A disaster could be man-made or natural events, such as a hurricane, earthquakes, floods, acts of terrorism, computer vandalism, sabotage, and inadvertent mishaps such as hardware misconfigurations and accidentally deleted files.
Typically, an organization will develop a disaster recovery plan (DRP) that will detail all the steps required to recover from a disaster, and this can often be used as the basis for testing.
Disaster recovery tests should be run regularly throughout the year to ensure that the DRP works, and that the steps to perform the process are well documented and up-to-date.
Examples of non-functional test requirements for disaster recovery testing:
- Ensure that the customer billing database runs a full backup once a week with incremental backups daily
- Ensure that business critical data is backed up each week and archived off-site in a flood and fire proof facility
- Ensure standby systems in a different location are able to takeover IT, network and other business operations in case the primary systems are destroyed by an earthquake.
Localization testing is performed to make sure that a product or application can be configured or adapted to meet the cultural, lingual and other requirements of a specific country, region or locale.
Localization aims to adapt a product or service to look and feel like it has been specifically developed to meet their needs of a specific target audience.
The following important areas should be considered when testing localization:
- Date and time formats (including numeric formats)
- Keyboard types and layouts
- Color schemes, symbols, and icons
- Text and graphics which may be viewed as sensitive in certain culture
- Different legal requirements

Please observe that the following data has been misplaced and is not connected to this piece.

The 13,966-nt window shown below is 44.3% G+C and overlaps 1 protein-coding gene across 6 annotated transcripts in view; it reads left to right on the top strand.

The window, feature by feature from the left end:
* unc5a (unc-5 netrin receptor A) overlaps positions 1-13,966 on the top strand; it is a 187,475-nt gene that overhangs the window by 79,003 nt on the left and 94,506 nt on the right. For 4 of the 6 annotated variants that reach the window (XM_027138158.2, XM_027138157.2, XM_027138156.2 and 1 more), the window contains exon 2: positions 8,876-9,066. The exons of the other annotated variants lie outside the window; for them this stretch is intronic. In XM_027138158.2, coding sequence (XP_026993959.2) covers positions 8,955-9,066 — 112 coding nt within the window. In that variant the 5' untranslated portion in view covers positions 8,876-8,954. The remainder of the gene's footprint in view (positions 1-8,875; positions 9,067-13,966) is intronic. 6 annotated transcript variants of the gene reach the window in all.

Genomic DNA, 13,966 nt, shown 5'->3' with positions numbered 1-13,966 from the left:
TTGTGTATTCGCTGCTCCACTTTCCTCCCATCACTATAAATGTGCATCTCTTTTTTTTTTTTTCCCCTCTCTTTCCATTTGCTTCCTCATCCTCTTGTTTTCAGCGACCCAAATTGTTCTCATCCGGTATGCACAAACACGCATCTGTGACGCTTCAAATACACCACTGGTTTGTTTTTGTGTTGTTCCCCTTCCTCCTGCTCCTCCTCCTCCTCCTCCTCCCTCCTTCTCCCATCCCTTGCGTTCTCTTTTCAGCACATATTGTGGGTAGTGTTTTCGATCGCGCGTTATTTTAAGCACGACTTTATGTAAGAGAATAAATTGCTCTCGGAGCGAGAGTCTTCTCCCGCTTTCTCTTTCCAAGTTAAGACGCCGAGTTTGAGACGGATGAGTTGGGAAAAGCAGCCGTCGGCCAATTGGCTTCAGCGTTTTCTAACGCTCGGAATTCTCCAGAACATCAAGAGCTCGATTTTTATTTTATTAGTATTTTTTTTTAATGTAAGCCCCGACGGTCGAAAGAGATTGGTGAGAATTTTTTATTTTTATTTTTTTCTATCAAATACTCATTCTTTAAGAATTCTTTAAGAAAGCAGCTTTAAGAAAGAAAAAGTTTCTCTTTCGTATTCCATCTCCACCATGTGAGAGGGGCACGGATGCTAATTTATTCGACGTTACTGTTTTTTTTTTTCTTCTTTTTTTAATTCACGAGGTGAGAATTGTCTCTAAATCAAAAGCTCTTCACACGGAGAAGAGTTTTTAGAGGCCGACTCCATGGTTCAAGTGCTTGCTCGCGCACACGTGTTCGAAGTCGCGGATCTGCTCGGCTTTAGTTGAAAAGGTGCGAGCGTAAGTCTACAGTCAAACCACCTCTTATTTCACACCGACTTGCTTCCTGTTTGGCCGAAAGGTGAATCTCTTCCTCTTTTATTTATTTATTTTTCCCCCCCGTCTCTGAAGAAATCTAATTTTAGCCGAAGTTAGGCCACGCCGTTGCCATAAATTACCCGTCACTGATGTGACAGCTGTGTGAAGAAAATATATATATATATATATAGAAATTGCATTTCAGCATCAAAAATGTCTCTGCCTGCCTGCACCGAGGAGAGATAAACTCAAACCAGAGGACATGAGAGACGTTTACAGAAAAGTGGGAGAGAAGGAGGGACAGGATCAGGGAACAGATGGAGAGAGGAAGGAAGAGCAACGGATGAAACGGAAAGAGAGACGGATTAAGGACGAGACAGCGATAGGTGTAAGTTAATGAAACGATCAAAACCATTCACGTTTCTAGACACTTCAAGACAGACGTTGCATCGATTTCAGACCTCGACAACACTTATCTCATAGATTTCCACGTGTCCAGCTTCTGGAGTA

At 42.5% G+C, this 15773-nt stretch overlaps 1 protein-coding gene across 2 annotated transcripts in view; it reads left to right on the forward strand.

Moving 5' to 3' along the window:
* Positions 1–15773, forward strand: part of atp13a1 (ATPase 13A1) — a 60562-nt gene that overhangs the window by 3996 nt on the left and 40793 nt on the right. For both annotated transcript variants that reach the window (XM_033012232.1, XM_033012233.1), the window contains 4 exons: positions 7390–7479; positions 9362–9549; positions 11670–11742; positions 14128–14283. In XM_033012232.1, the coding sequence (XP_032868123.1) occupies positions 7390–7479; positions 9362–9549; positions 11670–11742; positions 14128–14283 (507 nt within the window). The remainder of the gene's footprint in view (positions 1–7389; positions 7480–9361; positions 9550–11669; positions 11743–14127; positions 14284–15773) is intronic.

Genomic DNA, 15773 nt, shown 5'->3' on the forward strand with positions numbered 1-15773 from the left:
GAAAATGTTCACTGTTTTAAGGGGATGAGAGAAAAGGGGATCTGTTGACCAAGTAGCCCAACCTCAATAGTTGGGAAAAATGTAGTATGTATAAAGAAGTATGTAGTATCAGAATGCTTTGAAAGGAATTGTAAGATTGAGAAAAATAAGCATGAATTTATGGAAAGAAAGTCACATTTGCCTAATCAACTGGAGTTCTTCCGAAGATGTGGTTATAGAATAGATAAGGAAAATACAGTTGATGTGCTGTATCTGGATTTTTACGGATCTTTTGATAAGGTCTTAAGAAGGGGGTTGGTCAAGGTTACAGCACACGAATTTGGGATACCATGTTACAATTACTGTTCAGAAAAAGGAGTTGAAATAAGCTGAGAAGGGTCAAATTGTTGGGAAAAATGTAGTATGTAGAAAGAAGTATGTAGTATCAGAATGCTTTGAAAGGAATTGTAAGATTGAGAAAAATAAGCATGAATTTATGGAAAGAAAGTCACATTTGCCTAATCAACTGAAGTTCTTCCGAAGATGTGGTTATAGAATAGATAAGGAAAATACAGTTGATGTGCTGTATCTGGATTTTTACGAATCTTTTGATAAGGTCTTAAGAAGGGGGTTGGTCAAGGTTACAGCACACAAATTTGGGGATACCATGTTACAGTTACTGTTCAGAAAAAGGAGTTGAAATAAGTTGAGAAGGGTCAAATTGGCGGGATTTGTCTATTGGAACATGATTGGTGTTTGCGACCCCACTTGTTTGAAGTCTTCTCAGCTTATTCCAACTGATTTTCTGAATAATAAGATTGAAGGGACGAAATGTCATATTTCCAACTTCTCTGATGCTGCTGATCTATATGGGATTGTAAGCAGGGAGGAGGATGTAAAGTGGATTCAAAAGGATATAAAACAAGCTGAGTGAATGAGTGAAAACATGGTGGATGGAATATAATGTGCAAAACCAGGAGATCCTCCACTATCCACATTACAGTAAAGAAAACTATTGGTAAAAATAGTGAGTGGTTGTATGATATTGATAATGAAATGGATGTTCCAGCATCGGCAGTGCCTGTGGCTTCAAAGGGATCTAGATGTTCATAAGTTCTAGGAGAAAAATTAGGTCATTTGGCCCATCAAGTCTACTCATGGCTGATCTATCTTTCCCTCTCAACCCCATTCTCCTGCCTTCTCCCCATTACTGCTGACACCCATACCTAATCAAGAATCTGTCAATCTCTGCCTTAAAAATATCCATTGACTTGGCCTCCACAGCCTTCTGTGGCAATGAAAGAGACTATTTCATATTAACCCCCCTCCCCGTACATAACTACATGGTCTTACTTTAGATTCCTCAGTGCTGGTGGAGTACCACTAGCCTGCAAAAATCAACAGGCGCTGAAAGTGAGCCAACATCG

Examples of non-functional test requirements for disaster recovery testing:
- Ensure that the application can be configured to render characters in various languages using Unicode and that the database supports Unicode characters
- Ensure that a user can select a different currency from a dropdown menu on the website home page and that the selected currency is displayed in the correct format and the correct currency conversion rate is applied
- Ensure that the time and date and phone number formats are properly formatted for target region
- Ensure that when accessing the online help pages that they are presented and formatted in the correct local language
Note that localization is often abbreviated to “L10N” as there are 10 characters between L & N in the word localization.
Compliance testing, or conformance testing, ensures that a process, product, or service complies with the requirements of a specification, technical standard, contract, business policy or regulation.
Conformance testing may be undertaken by the producer of the product or service, by a user, or by an accredited independent organization, such as the author of the standard being used.
Below are some organization who have set standards that might be relevant to software testing:
- Institute of Electrical and Electronics Engineers (IEEE)
- World Wide Web Consortium (W3C)
- General Data Protection Regulation (GDPR)
- Health Insurance Portability and Accountability Act (HIPAA)
- International Organization for Standardization (ISO)
- Payment Card Industry Security Standard Council (PCI SSC)
Note that the standards set by these bodies encompass many areas including processes, products and personnel; standards specific to software testing is a tiny part.
Examples of non-functional test requirements for compliance testing:
- Ensure that personal data is captured and stored in compliance with GDPR regulations
- A food company that displays organic labelling undergoes testing to ensure that its products do not contain any synthetic chemicals
- An newly installed electrical distribution board is tested to make sure it is in compliance with IEEE electrical safety regulations
Very descriptive blog, I loved that a lot. Will
there be a part 2?